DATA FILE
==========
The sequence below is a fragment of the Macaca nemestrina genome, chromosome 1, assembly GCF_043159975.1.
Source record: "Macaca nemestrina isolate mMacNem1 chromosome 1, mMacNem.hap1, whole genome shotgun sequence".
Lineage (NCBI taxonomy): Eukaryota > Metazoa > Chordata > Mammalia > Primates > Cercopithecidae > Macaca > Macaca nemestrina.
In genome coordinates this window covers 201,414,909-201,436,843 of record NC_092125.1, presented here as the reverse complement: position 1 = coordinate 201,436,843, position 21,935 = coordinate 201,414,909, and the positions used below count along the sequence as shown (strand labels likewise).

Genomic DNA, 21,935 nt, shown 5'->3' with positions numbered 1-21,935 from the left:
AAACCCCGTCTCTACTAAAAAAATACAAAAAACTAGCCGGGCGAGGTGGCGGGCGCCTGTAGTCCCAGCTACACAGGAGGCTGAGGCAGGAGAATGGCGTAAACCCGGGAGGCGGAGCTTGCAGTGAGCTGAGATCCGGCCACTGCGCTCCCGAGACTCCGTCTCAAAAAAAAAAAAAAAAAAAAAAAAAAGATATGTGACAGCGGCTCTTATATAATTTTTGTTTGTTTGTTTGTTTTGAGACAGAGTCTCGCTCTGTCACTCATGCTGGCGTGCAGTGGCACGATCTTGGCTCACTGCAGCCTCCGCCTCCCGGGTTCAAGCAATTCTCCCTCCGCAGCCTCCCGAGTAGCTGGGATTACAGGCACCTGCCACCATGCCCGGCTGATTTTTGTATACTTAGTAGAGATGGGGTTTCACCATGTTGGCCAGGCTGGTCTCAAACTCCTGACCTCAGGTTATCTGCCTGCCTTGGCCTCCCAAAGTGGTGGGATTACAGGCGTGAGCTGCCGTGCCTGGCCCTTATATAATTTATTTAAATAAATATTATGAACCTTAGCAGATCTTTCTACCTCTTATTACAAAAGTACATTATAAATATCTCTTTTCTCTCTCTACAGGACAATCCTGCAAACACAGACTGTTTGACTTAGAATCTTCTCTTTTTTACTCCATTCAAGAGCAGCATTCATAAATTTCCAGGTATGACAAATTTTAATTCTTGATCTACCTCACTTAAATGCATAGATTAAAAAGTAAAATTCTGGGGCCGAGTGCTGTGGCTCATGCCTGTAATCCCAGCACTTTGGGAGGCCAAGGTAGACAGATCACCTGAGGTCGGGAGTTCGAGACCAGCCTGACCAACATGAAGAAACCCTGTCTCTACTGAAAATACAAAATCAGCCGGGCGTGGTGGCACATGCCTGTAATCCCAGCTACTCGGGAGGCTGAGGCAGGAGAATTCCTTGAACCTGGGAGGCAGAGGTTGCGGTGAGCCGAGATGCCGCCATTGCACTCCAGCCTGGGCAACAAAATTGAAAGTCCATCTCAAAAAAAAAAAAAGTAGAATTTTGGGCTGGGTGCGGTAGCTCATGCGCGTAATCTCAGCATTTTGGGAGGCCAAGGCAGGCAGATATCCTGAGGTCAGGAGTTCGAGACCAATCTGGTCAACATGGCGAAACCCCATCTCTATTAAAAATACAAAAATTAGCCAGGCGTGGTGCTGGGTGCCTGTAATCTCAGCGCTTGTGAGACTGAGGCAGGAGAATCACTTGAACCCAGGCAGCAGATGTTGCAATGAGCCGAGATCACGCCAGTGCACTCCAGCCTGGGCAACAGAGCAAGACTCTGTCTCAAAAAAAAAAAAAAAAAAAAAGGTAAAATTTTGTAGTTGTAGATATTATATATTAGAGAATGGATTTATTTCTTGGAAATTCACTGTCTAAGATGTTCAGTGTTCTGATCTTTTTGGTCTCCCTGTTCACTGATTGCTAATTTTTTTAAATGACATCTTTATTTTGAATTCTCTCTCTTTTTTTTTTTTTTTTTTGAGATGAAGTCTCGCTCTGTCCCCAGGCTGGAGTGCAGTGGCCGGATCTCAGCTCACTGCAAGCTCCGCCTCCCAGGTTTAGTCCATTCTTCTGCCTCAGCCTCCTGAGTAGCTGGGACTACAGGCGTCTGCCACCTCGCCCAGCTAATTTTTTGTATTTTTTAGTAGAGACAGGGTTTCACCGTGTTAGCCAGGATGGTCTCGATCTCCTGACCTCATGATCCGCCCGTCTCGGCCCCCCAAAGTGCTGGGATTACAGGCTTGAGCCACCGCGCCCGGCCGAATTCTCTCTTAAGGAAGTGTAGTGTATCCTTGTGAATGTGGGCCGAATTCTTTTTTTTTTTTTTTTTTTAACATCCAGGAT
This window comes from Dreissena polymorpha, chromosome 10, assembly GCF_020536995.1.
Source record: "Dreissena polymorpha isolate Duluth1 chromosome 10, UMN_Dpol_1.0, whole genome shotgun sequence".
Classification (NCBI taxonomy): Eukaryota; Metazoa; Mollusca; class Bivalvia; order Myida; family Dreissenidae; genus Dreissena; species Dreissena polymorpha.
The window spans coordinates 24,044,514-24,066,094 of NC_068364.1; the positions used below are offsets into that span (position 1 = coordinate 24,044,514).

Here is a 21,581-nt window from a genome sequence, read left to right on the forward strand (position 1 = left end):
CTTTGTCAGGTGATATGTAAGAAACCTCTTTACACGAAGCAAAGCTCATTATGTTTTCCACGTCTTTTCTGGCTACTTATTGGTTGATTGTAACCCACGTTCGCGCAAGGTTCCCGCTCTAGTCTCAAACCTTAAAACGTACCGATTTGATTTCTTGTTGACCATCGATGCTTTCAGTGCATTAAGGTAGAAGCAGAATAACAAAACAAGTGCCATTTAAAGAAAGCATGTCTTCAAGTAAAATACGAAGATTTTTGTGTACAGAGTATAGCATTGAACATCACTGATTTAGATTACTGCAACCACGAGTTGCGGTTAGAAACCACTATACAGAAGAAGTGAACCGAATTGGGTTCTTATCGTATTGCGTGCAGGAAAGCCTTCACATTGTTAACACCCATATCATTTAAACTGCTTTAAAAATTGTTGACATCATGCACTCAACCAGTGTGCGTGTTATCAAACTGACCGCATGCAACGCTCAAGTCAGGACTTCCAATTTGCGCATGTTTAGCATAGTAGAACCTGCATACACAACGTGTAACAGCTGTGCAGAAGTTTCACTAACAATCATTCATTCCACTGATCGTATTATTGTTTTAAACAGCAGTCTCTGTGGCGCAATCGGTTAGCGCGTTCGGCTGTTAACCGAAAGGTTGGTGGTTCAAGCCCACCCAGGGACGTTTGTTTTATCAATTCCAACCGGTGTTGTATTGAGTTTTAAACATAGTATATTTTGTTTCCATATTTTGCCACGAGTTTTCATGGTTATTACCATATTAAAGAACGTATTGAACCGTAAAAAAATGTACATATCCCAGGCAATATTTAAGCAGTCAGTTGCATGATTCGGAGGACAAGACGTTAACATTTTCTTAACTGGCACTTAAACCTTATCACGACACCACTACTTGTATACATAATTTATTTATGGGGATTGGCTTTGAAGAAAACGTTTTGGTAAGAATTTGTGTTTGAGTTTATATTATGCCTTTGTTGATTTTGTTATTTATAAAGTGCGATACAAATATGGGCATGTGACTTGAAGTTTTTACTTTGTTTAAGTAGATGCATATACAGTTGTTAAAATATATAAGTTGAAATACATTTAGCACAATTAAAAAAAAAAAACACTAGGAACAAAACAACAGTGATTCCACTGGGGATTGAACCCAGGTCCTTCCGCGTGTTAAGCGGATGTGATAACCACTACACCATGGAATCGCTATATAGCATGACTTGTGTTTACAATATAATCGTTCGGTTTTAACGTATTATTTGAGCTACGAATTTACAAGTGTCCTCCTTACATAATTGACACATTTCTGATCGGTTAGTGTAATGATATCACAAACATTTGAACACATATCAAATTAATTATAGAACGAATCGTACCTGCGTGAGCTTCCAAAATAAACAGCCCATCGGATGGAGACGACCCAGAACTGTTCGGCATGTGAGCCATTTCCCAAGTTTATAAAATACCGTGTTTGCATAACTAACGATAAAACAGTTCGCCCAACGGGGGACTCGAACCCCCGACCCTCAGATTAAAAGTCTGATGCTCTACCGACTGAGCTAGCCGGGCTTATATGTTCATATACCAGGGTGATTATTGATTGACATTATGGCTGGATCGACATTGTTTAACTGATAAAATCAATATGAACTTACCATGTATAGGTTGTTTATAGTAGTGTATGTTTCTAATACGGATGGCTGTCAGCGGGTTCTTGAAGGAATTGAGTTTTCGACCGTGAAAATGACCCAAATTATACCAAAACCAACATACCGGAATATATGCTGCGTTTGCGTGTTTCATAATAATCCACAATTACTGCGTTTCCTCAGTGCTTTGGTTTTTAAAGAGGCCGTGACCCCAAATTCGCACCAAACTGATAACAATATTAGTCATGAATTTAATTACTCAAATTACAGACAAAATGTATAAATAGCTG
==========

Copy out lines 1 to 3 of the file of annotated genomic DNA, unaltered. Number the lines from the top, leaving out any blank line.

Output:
The sequence below is a fragment of the Macaca nemestrina genome, chromosome 1, assembly GCF_043159975.1.
Source record: "Macaca nemestrina isolate mMacNem1 chromosome 1, mMacNem.hap1, whole genome shotgun sequence".
Lineage (NCBI taxonomy): Eukaryota > Metazoa > Chordata > Mammalia > Primates > Cercopithecidae > Macaca > Macaca nemestrina.